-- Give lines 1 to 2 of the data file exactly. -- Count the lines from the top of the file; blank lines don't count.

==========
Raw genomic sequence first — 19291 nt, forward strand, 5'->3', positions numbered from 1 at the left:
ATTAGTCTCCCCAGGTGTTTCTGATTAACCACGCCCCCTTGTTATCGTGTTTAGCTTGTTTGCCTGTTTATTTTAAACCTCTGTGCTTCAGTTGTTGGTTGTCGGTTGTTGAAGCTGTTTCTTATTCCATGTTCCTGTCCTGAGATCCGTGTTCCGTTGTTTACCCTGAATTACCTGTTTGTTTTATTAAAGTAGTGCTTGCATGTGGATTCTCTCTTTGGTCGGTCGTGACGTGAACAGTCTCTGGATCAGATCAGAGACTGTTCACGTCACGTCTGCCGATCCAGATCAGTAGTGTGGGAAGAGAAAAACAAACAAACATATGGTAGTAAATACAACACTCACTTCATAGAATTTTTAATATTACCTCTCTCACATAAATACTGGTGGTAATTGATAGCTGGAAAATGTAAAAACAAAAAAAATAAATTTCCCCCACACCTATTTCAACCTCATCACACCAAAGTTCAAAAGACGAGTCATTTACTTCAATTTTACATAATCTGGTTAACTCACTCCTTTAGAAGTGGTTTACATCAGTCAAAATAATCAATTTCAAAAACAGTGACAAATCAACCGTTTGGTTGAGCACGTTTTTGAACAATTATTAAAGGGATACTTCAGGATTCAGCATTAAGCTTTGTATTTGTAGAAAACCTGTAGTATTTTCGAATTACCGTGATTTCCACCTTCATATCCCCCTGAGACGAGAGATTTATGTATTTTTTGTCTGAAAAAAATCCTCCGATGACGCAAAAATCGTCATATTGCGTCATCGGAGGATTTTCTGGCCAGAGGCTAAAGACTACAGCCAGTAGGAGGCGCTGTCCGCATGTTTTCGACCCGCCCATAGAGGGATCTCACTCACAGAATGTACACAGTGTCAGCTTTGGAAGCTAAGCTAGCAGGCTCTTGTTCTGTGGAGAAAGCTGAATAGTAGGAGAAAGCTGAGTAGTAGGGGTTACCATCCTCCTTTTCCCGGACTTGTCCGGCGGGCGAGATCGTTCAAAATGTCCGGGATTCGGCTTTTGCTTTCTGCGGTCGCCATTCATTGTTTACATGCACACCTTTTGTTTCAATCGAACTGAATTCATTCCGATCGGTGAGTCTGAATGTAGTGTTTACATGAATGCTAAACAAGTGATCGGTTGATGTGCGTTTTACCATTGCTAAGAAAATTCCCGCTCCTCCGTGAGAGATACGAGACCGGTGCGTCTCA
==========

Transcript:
Raw genomic sequence first — 19291 nt, forward strand, 5'->3', positions numbered from 1 at the left:
ATTAGTCTCCCCAGGTGTTTCTGATTAACCACGCCCCCTTGTTATCGTGTTTAGCTTGTTTGCCTGTTTATTTTAAACCTCTGTGCTTCAGTTGTTGGTTGTCGGTTGTTGAAGCTGTTTCTTATTCCATGTTCCTGTCCTGAGATCCGTGTTCCGTTGTTTACCCTGAATTACCTGTTTGTTTTATTAAAGTAGTGCTTGCATGTGGATTCTCTCTTTGGTCGGTCGTGACGTGAACAGTCTCTGGATCAGATCAGAGACTGTTCACGTCACGTCTGCCGATCCAGATCAGTAGTGTGGGAAGAGAAAAACAAACAAACATATGGTAGTAAATACAACACTCACTTCATAGAATTTTTAATATTACCTCTCTCACATAAATACTGGTGGTAATTGATAGCTGGAAAATGTAAAAACAAAAAAAATAAATTTCCCCCACACCTATTTCAACCTCATCACACCAAAGTTCAAAAGACGAGTCATTTACTTCAATTTTACATAATCTGGTTAACTCACTCCTTTAGAAGTGGTTTACATCAGTCAAAATAATCAATTTCAAAAACAGTGACAAATCAACCGTTTGGTTGAGCACGTTTTTGAACAATTATTAAAGGGATACTTCAGGATTCAGCATTAAGCTTTGTATTTGTAGAAAACCTGTAGTATTTTCGAATTACCGTGATTTCCACCTTCATATCCCCCTGAGACGAGAGATTTATGTATTTTTTGTCTGAAAAAAATCCTCCGATGACGCAAAAATCGTCATATTGCGTCATCGGAGGATTTTCTGGCCAGAGGCTAAAGACTACAGCCAGTAGGAGGCGCTGTCCGCATGTTTTCGACCCGCCCATAGAGGGATCTCACTCACAGAATGTACACAGTGTCAGCTTTGGAAGCTAAGCTAGCAGGCTCTTGTTCTGTGGAGAAAGCTGAATAGTAGGAGAAAGCTGAGTAGTAGGGGTTACCATCCTCCTTTTCCCGGACTTGTCCGGCGGGCGAGATCGTTCAAAATGTCCGGGATTCGGCTTTTGCTTTCTGCGGTCGCCATTCATTGTTTACATGCACACCTTTTGTTTCAATCGAACTGAATTCATTCCGATCGGTGAGTCTGAATGTAGTGTTTACATGAATGCTAAACAAGTGATCGGTTGATGTGCGTTTTACCATTGCTAAGAAAATTCCCGCTCCTCCGTGAGAGATACGAGACCGGTGCGTCTCA